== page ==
Meghan Markle Called 'Unmaternal' and 'Phony' by Author Emily Giffin

Author Emily Giffin has gone on an online tirade against Meghan Markle. Griffin, who penned the book Something Borrowed, flooded her Instagram stories on Wednesday with berating comments about the Duchess of Sussex. As Us Weekly noted, she started by sharing screenshots of the official Royal Family portrait on the Kensington Palace Instagram page, which was posted in celebration of the first birthday of Markle and Prince Harry's son, Archie.

Along with the screenshots, Giffin added comments calling Markle "unmaternal" and "such a phony." She kept going when she shared a comment that she wrote beneath an Instagram clip of a video on the What Meghan Wants account. "Adorable child and book. But… Holy 'me first.' This is the Megan show," she wrote in the comment, misspelling Markle's name. "Why didn't she film and let Harry read? And why didn’t she take the moment at the end to say 'He said daddy!' Because that would make it about Harry for a split second. God forbid. Also, you want privacy for your child so you put out a video (by your authorized biographer) of him… wearing no pants?! Ooookay."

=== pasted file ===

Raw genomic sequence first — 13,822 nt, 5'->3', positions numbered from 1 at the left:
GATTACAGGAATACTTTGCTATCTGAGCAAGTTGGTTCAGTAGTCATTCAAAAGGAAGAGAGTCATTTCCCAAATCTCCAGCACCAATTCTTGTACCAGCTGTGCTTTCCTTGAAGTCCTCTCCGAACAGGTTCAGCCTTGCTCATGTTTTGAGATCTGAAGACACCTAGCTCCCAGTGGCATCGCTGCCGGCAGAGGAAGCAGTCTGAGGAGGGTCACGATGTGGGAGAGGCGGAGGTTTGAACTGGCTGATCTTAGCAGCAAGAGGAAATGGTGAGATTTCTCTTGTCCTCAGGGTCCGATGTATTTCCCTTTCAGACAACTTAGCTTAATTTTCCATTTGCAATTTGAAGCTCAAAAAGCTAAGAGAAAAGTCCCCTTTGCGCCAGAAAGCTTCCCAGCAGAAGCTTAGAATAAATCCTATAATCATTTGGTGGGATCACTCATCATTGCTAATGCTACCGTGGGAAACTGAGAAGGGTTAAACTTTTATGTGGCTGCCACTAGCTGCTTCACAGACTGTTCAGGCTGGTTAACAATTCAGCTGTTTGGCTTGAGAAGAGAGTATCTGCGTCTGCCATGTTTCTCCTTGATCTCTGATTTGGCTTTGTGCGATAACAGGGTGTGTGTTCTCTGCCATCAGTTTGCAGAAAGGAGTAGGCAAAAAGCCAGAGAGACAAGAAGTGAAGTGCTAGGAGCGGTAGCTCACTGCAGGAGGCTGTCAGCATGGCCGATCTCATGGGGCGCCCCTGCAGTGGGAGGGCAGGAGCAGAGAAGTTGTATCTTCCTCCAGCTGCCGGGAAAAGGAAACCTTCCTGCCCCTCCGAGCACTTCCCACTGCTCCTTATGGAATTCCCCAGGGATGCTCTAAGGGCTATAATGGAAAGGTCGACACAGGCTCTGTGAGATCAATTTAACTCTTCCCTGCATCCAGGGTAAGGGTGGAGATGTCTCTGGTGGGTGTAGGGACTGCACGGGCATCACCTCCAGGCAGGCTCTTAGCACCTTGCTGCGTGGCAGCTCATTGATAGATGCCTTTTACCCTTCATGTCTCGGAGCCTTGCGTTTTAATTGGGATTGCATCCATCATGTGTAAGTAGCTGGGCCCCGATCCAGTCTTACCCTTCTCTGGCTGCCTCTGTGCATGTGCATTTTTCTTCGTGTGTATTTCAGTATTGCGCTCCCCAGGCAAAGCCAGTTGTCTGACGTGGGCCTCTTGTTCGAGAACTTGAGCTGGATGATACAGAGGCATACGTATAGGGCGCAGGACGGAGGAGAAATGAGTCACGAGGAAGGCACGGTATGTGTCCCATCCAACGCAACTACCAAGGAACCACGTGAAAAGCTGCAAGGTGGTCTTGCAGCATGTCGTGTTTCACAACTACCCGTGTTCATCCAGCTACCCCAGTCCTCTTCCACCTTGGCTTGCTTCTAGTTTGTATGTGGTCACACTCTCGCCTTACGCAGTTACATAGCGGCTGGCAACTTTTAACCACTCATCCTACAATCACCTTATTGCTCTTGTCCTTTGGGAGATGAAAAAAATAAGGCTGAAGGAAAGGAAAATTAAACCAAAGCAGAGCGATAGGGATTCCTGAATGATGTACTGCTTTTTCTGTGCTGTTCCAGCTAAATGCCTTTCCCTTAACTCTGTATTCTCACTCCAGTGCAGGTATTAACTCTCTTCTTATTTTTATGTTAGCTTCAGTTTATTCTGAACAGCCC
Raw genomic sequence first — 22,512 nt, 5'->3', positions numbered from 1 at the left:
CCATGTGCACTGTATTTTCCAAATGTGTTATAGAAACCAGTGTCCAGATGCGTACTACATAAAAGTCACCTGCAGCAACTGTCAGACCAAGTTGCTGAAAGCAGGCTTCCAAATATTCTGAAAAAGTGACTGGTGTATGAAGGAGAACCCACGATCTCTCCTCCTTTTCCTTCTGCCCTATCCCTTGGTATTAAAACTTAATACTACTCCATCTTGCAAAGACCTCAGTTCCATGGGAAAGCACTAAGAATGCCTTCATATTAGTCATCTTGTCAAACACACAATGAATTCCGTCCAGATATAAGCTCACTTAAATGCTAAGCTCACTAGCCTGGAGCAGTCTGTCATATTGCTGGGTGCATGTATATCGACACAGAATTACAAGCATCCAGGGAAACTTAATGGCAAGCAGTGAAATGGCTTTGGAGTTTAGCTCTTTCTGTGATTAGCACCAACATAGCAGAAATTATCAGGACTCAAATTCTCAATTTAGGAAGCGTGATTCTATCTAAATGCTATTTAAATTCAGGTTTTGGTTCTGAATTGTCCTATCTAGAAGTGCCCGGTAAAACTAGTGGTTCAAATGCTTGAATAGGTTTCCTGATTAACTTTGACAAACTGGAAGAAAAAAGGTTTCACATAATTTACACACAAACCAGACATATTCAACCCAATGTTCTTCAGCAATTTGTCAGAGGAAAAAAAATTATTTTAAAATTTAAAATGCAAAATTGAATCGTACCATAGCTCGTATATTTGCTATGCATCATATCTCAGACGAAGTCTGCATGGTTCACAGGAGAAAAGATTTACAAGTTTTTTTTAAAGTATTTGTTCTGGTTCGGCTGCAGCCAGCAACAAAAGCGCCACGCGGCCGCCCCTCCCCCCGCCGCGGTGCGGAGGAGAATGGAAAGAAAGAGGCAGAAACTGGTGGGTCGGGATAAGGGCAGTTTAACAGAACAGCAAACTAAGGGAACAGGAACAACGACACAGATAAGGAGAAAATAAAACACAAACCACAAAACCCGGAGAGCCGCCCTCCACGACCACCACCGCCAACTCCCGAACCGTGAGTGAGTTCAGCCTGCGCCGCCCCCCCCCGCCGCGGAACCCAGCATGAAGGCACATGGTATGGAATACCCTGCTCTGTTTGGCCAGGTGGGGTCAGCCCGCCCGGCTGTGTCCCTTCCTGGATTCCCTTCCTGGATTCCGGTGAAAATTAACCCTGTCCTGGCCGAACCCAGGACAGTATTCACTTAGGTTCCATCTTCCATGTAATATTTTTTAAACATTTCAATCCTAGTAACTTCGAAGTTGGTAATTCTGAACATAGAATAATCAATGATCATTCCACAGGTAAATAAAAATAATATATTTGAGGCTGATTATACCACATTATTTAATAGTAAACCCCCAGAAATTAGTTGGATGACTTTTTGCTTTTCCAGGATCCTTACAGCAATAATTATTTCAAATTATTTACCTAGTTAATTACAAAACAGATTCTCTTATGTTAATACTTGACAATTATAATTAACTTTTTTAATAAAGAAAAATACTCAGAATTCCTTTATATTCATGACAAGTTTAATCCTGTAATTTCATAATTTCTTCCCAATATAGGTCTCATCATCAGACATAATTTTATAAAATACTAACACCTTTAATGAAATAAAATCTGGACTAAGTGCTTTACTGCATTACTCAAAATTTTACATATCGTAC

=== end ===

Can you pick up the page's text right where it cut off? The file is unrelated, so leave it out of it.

The author, who has since made her Instagram private, has publicly spoken out about Markle quite a bit in the past. However, she told The Columbia Dispatch in March of 2019 that she was "so excited" about the birth of Markle and Prince Harry's baby, Archie. "That's the future," she continued. "They'll be in the history books. Hundreds of years from now, Harry and Meghan will be a footnote."

Markle and Prince Harry also celebrated Archie's first birthday with an Instagram post of their own. The couple appeared in a video from their new home in Los Angeles where Markle is reading one of Archie's favorite books, Duck! Rabbit! while Archie sat on his mother's lap.

After recently stepping down from their royal duties, a historically unprecedented and still-controversial move, the couple left England and subsequently severed ties with a number of high-profile Britsh publications. In letters sent to the editors of The Daily Mail, The Sun, The Express and The Mirror, the couple stated that began with their belief "that a free press is a cornerstone to any democracy — particularly in moments of crisis." However, things quickly shift gears when the letter condemns "an influential slice of the media" that "has sought to insulate themselves from taking accountability for what they say or print — even when they know it to be distorted, false, or invasive beyond reason."